Camping in Hassilabied

(We continue our story. This chapter happened in between xmas and New Year)

I feel quite fragile, so we decide to go to a camp ground to recover. As soon as we arrive, Frank falls into bed and sweats off the delayed shock of the near accident in a 24hour fever.

The family who run this campsite are extremely welcoming and attentive to one’s needs, always around, keeping the grounds clean and helping people. Freshly baked bread is delivered to your door if you choose and Berber tea is always available. It’s the perfect place to stop and let down your guard – except for the noise of quads and 4×4’s outside the camp-ground. The dunes are a giant playground for people, and there are many who obviously haven’t noticed that crashing through them on noisy vehicles destroys much of what is special about the desert. And the noise doesn’t stop when you switch off the engine. I guess, if you’ve been screaming up and down sand dunes all day, you don’t mind carrying on using maximum volume in all your other interactions.

Hassilabied, a sleepy little town on the edge of the dunes, suffers greatly from this – the noise is constant and a great cloud of dust hangs over the village most of the day and evening and children who want to play in the open space between house and dune are at risk of being run over by cars using the stony ground as a race track, not even on clearly demarcated roads.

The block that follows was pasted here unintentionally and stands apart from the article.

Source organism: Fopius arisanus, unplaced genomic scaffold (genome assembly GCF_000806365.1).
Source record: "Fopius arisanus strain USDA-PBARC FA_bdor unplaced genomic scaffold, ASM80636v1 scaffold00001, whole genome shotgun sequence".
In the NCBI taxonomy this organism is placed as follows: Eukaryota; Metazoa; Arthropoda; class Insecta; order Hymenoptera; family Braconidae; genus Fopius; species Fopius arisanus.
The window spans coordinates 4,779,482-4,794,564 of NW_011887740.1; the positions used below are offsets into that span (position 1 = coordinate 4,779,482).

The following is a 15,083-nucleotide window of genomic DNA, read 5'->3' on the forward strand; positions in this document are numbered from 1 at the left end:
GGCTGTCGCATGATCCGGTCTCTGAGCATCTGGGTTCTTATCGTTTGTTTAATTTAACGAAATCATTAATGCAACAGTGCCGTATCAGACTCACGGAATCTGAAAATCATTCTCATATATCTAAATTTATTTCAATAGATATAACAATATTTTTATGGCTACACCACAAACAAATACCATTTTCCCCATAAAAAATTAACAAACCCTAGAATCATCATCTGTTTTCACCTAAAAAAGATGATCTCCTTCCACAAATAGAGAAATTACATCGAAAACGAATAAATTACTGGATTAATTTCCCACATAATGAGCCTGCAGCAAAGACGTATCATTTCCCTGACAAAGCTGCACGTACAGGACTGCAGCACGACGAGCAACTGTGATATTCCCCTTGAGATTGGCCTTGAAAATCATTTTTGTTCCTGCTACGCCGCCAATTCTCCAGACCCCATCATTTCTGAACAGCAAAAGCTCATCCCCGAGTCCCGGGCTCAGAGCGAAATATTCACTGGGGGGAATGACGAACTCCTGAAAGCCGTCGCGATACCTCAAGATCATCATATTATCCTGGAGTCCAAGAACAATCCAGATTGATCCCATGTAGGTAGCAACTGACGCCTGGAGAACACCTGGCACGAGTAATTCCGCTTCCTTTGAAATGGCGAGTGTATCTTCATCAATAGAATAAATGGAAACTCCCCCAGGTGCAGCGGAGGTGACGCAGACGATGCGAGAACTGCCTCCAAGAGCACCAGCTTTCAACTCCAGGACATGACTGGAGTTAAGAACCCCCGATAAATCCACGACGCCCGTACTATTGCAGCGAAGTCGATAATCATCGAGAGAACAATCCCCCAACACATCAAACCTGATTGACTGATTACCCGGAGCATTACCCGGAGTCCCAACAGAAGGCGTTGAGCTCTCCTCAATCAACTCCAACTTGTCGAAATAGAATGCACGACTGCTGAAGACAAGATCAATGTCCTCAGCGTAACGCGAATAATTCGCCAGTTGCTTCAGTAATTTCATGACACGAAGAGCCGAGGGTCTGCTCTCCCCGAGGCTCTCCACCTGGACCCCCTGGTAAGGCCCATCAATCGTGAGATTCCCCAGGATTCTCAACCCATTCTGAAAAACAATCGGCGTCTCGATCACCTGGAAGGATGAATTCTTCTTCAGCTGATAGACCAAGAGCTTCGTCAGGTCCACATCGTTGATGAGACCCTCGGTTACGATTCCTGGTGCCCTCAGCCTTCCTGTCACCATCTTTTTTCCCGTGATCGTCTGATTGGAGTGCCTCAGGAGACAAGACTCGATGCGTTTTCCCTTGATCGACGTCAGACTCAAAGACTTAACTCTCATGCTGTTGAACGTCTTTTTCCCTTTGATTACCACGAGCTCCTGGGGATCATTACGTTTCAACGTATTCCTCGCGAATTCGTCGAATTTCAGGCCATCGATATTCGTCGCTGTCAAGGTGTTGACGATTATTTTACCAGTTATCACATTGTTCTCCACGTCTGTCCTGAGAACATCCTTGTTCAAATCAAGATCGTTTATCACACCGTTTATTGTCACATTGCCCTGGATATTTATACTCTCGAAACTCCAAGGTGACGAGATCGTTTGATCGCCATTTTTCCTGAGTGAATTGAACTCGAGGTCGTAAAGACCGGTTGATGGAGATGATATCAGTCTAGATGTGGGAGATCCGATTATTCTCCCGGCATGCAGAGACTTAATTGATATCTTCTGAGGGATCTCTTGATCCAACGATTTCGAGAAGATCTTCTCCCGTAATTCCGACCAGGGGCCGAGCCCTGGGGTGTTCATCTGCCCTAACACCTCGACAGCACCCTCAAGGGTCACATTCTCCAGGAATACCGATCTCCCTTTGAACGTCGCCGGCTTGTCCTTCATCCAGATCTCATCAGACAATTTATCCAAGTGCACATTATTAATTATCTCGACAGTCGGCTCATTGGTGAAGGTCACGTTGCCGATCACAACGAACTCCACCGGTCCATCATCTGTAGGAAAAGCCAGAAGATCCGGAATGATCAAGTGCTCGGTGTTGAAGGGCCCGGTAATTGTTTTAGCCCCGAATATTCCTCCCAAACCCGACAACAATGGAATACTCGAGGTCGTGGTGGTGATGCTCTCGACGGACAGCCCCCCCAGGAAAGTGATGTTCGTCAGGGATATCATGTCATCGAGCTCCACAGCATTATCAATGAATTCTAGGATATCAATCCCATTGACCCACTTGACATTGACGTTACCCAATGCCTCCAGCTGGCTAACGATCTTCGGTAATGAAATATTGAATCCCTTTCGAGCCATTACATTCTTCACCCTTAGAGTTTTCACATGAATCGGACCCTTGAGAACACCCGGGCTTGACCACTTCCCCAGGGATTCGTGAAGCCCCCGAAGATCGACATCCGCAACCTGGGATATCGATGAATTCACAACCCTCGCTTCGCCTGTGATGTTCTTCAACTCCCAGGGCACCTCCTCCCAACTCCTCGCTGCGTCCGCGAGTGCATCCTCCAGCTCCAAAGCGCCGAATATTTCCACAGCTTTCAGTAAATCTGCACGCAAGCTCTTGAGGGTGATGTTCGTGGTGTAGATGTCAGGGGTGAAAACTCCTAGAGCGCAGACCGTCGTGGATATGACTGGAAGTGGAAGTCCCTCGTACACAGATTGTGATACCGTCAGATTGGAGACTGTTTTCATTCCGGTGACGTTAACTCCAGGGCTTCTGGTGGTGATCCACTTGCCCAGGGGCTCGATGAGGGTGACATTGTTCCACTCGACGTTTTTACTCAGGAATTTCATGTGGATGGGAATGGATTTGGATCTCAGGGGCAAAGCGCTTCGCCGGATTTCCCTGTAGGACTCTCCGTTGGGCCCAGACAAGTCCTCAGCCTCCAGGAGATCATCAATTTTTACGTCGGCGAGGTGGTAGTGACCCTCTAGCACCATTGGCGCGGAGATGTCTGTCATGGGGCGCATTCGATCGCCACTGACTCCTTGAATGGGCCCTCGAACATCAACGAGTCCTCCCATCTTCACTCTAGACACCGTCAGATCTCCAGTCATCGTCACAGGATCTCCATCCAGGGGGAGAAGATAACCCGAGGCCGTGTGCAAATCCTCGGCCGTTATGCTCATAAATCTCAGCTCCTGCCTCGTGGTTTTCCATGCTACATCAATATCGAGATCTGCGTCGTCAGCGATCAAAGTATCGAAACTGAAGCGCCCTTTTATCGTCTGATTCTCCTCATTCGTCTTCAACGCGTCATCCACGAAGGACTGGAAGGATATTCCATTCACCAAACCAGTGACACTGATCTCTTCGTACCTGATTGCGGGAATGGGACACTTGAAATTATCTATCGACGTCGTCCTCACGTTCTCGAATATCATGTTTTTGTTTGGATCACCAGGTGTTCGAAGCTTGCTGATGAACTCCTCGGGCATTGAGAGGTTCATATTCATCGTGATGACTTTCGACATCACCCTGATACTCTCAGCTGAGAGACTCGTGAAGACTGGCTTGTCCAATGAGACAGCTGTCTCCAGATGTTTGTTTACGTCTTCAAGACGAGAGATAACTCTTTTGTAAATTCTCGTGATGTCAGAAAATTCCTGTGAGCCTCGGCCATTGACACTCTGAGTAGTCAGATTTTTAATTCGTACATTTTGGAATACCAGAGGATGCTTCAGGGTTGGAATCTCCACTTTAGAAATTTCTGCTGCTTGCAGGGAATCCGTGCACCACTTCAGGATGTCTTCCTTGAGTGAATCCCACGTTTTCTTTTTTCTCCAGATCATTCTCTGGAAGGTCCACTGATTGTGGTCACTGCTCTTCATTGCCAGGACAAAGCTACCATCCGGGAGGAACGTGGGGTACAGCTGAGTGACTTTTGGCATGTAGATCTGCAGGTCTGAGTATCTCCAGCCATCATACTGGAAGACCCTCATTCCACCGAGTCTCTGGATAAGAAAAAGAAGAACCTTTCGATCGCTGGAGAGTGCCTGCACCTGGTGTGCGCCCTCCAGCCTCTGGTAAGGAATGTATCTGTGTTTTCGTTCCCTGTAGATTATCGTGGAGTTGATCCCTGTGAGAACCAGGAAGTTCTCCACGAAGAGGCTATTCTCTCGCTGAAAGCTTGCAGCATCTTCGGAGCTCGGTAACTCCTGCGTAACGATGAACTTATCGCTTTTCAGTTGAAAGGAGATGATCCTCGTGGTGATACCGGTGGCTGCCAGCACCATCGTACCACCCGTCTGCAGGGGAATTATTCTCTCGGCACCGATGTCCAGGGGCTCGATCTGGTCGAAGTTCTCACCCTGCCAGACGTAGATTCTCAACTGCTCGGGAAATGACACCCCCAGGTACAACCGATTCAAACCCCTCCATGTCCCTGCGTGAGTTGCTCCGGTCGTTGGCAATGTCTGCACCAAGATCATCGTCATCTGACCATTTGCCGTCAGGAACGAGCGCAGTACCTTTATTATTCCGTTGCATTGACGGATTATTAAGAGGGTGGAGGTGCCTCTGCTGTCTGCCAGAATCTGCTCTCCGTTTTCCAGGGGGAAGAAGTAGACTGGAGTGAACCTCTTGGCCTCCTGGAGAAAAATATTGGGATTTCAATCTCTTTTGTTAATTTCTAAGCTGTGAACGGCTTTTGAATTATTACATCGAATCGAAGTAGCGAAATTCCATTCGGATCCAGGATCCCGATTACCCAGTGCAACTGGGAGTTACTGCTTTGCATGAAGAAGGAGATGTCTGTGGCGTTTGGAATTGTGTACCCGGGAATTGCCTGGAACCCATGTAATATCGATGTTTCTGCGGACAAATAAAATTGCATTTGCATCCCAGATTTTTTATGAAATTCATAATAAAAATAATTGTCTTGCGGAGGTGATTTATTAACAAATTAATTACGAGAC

It seems to me that this town, along with all the others around the desert, will each have to make their own choices (and possibly also regionally) about which type of tourism they want to promote, because 4x4s and the more quiet type who would like to experience the silence and the beauty of this place are incompatible. One option would be to restrict 4x4s to certain areas. Apparently there is a group of locals lobbying for this, but they feel they aren’t being heard. Fast money seems to speak louder, and quad-hire places and hotels are mushrooming. It is shortsighted of the tourism development agency to let this develop randomly. The loud people will drive away those who come looking for a more peaceful connection with nature.

We are told it’ll get worse for New Year’s eve, so after a second night, we escape back to our parking place by the dunes, 5km further north in the middle of nowhere.


We can recommend the campground for the very welcoming family who run it, for the lovely shady places they have and the whole way the camp-site is run. The family was also at pains to point out that it’s not always as loud outside as it was during our time there. Avoid Spanish holidays if you’re thinking of coming here!

Here’s a link to their web site



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